Financial literacy is more critical today than ever

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The Commercial Appeal
By: David H. Lillard Jr.
August 5, 2010

The world is rapidly changing - and no one will feel the effects of those changes more than our children.

For the United States to claim the highest proportion of college graduates in the world, researchers estimate that our country will need to produce an additional 8.2 million graduates by 2020. A recent Education Week article pointed out that, according to some estimates, nearly two out of every three jobs in the future will require some form of college education.

Preparing our children for college really requires a twofold approach. First, students have to be ready for the academic challenges that college presents. Second, students and their families must have the financial means to afford the expenses associated with a college education.

Responding to a new law passed by the General Assembly, the Tennessee Department of Treasury has created the Tennessee Financial Literacy Commission to promote college savings to elementary school teachers, parents and students.

There are many aspects to financial literacy, of course, including household budgeting, retirement planning and sensible debt management. As part of the program, the Tennessee Financial Literacy Commission will set up a web-based clearinghouse to give people access to Tennessee educational resources on various financial topics.

One primary focus of the Tennessee Financial Literacy Commission will be the importance of saving for college early in a child's life. As a parent, I understand that there are few greater gifts that a parent can give a child than an education.

According to the U.S. Census Bureau, a college graduate will earn almost $1 million more, on average, over his or her lifetime than a high school graduate. People with master's or doctoral degrees can expect to earn $1.3 million or $2.2 million more, respectively, over their lifetimes.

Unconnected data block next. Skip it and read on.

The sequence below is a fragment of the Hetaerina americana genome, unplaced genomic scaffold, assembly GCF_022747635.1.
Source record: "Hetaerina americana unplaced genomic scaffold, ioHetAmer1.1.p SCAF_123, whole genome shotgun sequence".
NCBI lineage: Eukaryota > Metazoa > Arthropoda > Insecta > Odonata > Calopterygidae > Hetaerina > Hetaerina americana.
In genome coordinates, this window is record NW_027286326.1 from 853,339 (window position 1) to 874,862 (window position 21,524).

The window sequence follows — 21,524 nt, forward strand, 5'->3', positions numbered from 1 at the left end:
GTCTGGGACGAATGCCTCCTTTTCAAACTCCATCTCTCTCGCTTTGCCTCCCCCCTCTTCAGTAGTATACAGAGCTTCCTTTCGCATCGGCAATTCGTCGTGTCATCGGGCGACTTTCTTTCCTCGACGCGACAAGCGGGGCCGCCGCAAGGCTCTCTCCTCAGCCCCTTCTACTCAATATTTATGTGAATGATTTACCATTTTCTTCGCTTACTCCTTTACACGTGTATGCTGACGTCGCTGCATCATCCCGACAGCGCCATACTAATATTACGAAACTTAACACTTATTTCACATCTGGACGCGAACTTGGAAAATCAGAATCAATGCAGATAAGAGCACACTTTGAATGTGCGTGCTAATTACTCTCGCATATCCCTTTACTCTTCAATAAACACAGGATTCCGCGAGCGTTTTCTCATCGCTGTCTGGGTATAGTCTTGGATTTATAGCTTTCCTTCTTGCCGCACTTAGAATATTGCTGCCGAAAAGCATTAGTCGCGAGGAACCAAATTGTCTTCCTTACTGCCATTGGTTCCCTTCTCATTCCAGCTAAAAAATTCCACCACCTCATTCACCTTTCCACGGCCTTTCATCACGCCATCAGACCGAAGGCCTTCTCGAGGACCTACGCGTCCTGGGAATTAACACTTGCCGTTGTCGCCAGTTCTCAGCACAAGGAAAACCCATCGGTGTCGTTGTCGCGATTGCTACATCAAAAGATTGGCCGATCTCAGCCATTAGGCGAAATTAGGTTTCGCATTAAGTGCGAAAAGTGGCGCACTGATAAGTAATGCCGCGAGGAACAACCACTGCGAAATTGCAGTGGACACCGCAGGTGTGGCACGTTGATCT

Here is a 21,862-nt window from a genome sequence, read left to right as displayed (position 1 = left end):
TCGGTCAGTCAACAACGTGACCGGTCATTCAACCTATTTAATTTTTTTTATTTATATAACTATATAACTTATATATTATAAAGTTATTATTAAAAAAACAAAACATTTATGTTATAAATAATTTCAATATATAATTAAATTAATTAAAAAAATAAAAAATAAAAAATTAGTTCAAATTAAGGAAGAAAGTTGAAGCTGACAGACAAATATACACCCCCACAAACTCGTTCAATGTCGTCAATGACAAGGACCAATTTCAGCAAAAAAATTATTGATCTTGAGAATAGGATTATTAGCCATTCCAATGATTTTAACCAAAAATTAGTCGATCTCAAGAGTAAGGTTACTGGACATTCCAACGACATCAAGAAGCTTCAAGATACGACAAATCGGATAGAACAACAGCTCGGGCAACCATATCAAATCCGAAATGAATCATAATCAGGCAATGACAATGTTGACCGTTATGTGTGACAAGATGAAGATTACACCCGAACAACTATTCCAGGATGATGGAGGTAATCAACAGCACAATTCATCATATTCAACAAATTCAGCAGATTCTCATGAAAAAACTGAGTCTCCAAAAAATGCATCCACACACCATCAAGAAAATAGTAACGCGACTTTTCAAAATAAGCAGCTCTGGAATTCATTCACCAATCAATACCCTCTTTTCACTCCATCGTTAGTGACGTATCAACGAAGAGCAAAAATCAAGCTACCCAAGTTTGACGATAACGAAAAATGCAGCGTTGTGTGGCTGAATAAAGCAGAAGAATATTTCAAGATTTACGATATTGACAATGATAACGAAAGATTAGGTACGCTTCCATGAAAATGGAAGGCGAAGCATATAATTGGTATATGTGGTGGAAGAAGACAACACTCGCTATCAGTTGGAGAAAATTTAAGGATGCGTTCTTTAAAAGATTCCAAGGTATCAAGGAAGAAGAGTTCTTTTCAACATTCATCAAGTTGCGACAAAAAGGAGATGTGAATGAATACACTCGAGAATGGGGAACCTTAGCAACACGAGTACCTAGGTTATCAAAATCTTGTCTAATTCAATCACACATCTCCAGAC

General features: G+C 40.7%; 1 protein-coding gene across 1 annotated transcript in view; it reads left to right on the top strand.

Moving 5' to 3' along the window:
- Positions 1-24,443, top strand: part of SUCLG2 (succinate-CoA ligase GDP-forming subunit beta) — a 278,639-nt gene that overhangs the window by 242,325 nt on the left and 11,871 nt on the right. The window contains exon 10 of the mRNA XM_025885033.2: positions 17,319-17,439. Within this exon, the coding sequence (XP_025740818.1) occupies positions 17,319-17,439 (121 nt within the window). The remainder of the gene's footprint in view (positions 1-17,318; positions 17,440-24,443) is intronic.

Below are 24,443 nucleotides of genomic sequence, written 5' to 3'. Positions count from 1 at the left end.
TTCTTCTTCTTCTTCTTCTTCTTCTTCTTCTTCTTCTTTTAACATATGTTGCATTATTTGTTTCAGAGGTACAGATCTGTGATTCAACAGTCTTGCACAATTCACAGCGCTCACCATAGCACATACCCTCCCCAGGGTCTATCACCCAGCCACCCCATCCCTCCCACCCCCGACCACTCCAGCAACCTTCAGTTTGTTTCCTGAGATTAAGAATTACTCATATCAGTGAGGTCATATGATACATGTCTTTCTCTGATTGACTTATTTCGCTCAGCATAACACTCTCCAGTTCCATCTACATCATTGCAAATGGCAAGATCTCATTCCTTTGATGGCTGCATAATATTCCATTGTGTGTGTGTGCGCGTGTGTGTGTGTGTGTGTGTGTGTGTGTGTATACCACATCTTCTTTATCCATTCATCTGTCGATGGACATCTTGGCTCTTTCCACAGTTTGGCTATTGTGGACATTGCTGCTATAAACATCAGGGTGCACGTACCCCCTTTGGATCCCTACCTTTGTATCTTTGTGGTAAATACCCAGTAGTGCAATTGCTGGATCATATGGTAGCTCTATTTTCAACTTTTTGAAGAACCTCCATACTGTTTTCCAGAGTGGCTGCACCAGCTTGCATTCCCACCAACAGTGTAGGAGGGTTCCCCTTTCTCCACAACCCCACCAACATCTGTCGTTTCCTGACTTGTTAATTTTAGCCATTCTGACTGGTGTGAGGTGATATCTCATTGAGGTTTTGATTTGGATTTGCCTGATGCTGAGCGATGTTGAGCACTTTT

Our program will be beneficial to families all over our great state. We will partner with the University of Memphis' existing financial literacy program called Smart Tennessee. Smart Tennessee is designed to train elementary school teachers on how to integrate financial literacy education in the existing K-12 curriculum. We plan to offer a college savings component that will be incorporated in Smart Tennessee's curriculum.

While most people recognize the benefits of college education, some may feel that the financial barriers are too great for college to be attainable for their children.

That does not have to be the case. By setting aside even small amounts of money when their children are young, parents can build substantial college savings accounts over time.

Consider the example of parents who set aside $50 per month - equal to $600 per year - beginning when a child is born. After 18 years, the parents would have saved $10,800.

Assuming that money has been invested at a 5 percent annual rate of return, the parents would have $19,368 - nearly double the amount they invested - available by the time the child reached college age.

There are many options parents may consider when investing for their children's college education. These include Coverdell Education Savings Accounts, savings bonds, certificates of deposit and others.

One program that we are promoting in Tennessee is the Path2College 529 college savings plan (, which offers families and friends the opportunity to invest money for college savings while enjoying certain tax advantages.

People can open a Path2College account with as little as $25 and choose from seven investment options, ranging from conservative to aggressive. Plan participants may contribute money to the plan as often as they like, although regular monthly contributions are an ideal way to save. Participants do not have to pay taxes on any account earnings and they may withdraw and spend their money tax-free for qualified higher educational expenses.

Whether families choose to save with the Path2College 529 plan or another college savings vehicle, what is important is that they begin thinking about college savings early and start setting money aside early.

I believe the dividends will be obvious in the years ahead.

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This page contains a single entry by CFED published on August 6, 2010 2:52 PM.

Rep. Sanchez Introduces Bill Concerning Funding available for Individual Development Account, Internal Revenue Code of 1986 Amendment was the previous entry in this blog.

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